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Book Review: ‘Dr. Seuss’s Horse Museum’

The tour guide is a horse of course!

Your friendly equine tour guide. Photo by Noelle Maxwell.

“Dr. Seuss’s Horse Museum,” written by the late Dr. Seuss and illustrated by Andrew Joyner, is a fun, delightful guided-by-a-horse gallop through an art museum showcasing the equine species. The illustrations are exactly what you’d expect of a Dr. Seuss book — fun, whimsical and vibrant. Sharp-eyed readers will see guest appearances by the Cat in the Hat and the Grinch hidden in the illustrations.

The focus of the book is truly the many styles of art, horses just happen to be the subject of the art. That’s not to say this isn’t a good read for any horse-crazy kid (or kid-at-heart), it is! It just means it’s a book with something to offer everyone and something to teach everyone. I learned a few things about art reading this. “Horse Museum” features a variety of art ranging from classical to modern and abstract, and includes work by artists such as:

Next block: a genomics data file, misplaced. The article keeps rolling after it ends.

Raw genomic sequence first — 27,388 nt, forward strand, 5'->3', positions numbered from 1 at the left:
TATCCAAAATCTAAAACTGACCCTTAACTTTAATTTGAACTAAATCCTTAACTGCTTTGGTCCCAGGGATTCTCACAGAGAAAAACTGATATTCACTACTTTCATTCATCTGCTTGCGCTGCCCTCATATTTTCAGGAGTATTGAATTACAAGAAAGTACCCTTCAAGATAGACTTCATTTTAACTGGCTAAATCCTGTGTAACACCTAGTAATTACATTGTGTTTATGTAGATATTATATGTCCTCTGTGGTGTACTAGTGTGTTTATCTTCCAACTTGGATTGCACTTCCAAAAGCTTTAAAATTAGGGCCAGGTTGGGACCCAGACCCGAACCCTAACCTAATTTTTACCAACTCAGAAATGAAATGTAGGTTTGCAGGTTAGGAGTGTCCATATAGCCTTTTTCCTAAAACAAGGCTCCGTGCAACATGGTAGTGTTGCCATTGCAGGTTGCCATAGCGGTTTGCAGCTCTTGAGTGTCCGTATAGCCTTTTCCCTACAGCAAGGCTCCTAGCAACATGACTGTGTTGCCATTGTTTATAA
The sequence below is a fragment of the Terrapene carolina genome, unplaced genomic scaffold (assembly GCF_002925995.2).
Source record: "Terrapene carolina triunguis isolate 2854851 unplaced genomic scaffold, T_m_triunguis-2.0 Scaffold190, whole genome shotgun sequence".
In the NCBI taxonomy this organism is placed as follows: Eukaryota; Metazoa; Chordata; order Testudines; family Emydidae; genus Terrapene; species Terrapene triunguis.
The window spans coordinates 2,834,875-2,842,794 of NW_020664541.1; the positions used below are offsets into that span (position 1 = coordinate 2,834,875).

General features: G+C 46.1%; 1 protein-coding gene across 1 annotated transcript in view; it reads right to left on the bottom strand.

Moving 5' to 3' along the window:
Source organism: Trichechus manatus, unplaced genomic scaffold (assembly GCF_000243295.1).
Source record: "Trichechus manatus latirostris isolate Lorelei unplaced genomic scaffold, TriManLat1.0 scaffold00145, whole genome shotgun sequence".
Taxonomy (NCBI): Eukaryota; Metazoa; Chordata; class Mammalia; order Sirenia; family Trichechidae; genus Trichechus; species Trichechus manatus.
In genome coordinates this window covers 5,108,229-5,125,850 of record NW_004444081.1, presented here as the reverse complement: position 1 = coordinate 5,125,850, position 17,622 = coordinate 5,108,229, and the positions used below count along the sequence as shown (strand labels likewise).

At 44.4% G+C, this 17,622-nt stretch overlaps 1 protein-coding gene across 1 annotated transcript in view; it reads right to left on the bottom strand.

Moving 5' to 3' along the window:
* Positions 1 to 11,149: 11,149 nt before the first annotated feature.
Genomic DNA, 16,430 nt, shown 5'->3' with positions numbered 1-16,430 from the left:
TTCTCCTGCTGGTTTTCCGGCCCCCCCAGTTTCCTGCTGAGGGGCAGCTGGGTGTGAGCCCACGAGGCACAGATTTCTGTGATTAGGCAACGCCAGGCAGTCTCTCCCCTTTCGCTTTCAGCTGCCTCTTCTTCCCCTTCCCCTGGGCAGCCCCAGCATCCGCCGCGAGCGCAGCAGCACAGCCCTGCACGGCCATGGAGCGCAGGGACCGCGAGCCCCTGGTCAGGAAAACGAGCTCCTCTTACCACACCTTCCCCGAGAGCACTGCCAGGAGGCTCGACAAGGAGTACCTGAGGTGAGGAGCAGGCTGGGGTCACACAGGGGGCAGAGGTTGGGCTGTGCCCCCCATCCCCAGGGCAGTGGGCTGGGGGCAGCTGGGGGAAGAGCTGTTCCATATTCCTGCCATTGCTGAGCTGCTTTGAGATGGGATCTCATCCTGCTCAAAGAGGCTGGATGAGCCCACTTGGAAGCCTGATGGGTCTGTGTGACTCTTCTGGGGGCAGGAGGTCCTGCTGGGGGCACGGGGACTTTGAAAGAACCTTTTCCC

• George Stubbs
  • Edweard Muybridge
  • Jackson Pollock
  • Picasso

And many more — both obscure and well-known! My favorite piece showcased in the book? A woodcut titled “Lyrical” by Kandinsky. The only thing I’d change, in terms of the art showcased, is I’d maybe include some Pop Art pieces with the other modern art (such as Andy Warhol’s “Grevy’s Zebra 300” though I don’t believe Pop Art existed when this book was first drafted by Seuss) but otherwise this book covers every conceivable art movement that has ever featured a horse. The “About the Artists and Works Included” section at the end is a great touch that makes the book that much better!

Theodore Gericault’s “Derby at Epsom” one of many works of art featured in the book. Photo by Noelle Maxwell.

“Horse Museum” has an interesting backstory behind how it came to be. Dr. Seuss, per the publisher’s notes in the back, always had a strong interest in art, obviously. In 2013, Seuss’s wife, Audrey Geisel, discovered a box of manuscripts and sketches, one for “What Pet Should I Get” (published 2015), the other for “Horse Museum.”

Neither manuscript was dated, but both are estimated to be from the early 1950s, around the same time that Seuss wrote a script for the educational TV show “Modern Art on Horseback.” About three-quarters of “Horse Museum’s” manuscript was found in the box, Random House completed the missing sections of the text, and hired Joyner to illustrate it. Fun Fact: Joyner’s illustrations for this book were all drawn on an iPad Pro using an Apple Pencil.

I did find one thing surprising, though. This book doesn’t really rhyme. Despite the unexpected lack of rhyming, this is still an excellent book. With the holidays coming up, this is a perfect gift for the horse-crazy child in your life!

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